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FGFs
Neurotrophins
A
Retina
FGFR
Trk
Type-2 astrocyte
Mapk
Retinal
ganglion
cells
Neuron
Optic nerve
Astrocyte
Blood vessel
pro-neural
bHLH TFs
Axon
Type-1
astrocyte
Node of
Ranvier
Id1/3
Hes5
Oligodendrocyte
smad
SuH
STAT
B
EGFR
CNTFR
BMPRIb
Notch
PDGF
NT-3
EGF CNTF BMP Delta
FIGURE 3.11 Various mitogenic factors control proliferation of
the different types of progenitors in the nervous system. Neurogen-
esis and gliogenesis are regulated by many growth factors, and these
are summarized in the figure. FGF2 and Neurotrophin3 promote pro-
genitor cells isolated from brain to develop primarily as neurons,
likely through the increase in expression of proneural bHLH genes,
such as NeuroD1 , EGF, and CNTF, which cause the progenitor cells
to develop as astrocytes, and at least for CNTF this is known to work
through the activation of the STAT transcription factor, which binds
to the promoter of the glial-specific gene, GFAP. BMPs can synergize
with CNTF to promote glial development, partly through the STAT
pathway and partly through a direct inhibition of the proneural
genes via the Hes pathway. Notch activation also activates the Hes
pathway to promote gliogenesis and inhibit neurogenesis.
Type-1
astrocyte
Oligodendrocyte
?
Type-2 astrocytes
?
O2-A progenitors
CNTF
FIGURE 3.12 Glial diversity in the optic nerve. A. The optic
nerve has three different types of glia, type 1 and type 2 astrocytes
and oligodendrocytes. B. Culture studies show that type 1 astrocytes
secrete PDGF and NT-3 , which causes O2-A progenitors to divide.
After a certain number of divisions, O2-A progenitors are timed to
differentiate as oligodendrocytes or type 2 astrocytes if they are
exposed to CNTF and other (?) factors. (Adapted from Harris and
Hartenstein, 1999)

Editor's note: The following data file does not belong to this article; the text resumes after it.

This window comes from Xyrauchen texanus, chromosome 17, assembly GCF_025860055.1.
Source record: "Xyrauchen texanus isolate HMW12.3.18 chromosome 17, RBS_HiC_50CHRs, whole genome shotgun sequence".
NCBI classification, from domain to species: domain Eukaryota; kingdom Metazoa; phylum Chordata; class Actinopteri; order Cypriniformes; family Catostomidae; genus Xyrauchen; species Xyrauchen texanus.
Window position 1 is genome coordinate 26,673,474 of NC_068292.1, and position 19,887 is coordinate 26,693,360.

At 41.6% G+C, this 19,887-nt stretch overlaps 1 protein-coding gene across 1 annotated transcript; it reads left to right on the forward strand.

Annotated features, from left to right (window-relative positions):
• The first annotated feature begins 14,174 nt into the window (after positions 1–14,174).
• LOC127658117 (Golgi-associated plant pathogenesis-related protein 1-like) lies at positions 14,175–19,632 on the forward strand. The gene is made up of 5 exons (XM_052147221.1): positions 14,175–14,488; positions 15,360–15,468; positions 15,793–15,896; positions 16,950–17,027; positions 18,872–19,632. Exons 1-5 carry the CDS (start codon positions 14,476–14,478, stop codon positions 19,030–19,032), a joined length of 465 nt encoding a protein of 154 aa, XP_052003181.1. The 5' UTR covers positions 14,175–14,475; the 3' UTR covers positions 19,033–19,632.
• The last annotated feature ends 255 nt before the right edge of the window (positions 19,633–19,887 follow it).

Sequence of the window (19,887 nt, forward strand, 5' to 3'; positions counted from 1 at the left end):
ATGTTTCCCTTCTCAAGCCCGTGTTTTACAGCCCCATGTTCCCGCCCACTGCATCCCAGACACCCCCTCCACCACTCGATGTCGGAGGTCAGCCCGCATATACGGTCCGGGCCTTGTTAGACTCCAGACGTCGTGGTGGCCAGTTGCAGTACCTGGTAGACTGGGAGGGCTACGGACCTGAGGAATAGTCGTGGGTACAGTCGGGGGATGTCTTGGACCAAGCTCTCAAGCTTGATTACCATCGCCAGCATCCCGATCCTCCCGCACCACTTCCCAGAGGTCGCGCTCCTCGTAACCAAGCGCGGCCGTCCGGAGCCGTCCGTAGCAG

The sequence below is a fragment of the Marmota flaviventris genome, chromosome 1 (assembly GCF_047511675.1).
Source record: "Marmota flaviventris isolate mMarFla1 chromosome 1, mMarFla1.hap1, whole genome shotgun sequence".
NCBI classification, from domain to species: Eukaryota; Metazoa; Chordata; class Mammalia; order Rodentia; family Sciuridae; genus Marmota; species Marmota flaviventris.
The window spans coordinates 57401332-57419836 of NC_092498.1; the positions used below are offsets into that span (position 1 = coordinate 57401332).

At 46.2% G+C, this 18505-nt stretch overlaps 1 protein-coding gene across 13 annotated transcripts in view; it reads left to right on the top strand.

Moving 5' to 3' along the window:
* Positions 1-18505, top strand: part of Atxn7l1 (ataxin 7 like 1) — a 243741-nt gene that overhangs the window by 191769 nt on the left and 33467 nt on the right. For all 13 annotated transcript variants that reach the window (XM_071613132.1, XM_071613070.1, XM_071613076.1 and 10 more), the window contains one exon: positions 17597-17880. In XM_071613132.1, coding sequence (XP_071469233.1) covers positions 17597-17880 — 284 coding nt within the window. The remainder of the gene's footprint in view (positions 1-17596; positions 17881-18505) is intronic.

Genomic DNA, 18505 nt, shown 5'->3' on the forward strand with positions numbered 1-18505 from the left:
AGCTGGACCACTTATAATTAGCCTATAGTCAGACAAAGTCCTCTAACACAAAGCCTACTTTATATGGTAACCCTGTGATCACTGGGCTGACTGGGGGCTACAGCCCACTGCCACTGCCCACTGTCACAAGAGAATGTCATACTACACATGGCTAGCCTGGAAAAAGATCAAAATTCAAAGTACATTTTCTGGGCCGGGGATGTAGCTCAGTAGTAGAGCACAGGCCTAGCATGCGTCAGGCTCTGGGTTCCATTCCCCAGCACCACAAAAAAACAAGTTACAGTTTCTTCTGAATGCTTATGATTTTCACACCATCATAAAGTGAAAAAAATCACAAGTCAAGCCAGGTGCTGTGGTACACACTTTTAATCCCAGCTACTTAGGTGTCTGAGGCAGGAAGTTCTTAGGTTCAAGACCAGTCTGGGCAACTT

type of cell, the O2A progenitor (for O ligodendrocyte,
and type 2A strocyte), can produce either astrocytes or
oligodendrocytes, depending on the culture conditions
(Raff et al., 1983). These O2A progenitor cells thus
depend on signals to direct their differentiation. Mul-
tiple signals cause these cells to proliferate and
develop as oligodendrocytes, including many of the
same factors mentioned above: PDGF, NT3, and IGF-
1. These factors are all produced by the astrocytes of
the optic nerve, and PDGF is also produced by the
retinal ganglion cells and present in their axons. In
addition to these growth factors, the electrical activity
of the axons in the optic nerve is also important for
oligo progenitor cell proliferation; blocking electrical
activity results in a decline in the number of oligo-
dendrocytes in the nerve (see Barres and Raff, 1994, for
review). Tethering the production of oligodendrocytes
to the axons in the nerve may provide a way to ensure
that sufficient oligodendrocytes are produced to prop-
erly myelinate all the axons.
Another critical genetic pathway that can control
glial versus neuronal fate is the Notch pathway. The
Notch pathway regulates lateral inhibition of cell fate
during the very early stages of brain development
(Chapter 1). At the early stages of neural development,
activation of the Notch pathway prevents epidermal
cells from becoming neuroblasts in Drosophila by
down-regulating the expression of the proneural genes
achaete and scute . Similarly, overexpression of the
proneural genes, either in flies or in frog embryos,
causes ectopic neurons to form from the epidermis.
Studies over the past 10 years have also demonstrated
that the proneural genes continue to be expressed in
the vertebrate nervous system throughout develop-
ment. The neural progenitor cells express several
proneural genes, including NeuroD1 , Neurogenin , and
Mash1 (Figure 3.13). The expression of these genes
in part determines whether a progenitor will produce
a neuron or a glial cell. If the Notch pathway is acti-
vated, the progenitors primarily generate astrocytes;
however, if the proneural genes are overexpressed in
the progenitor cells, they are biased to generate more
neurons than they normally would (Figure 3.14). Thus,
the proneural genes function in both the initial forma-
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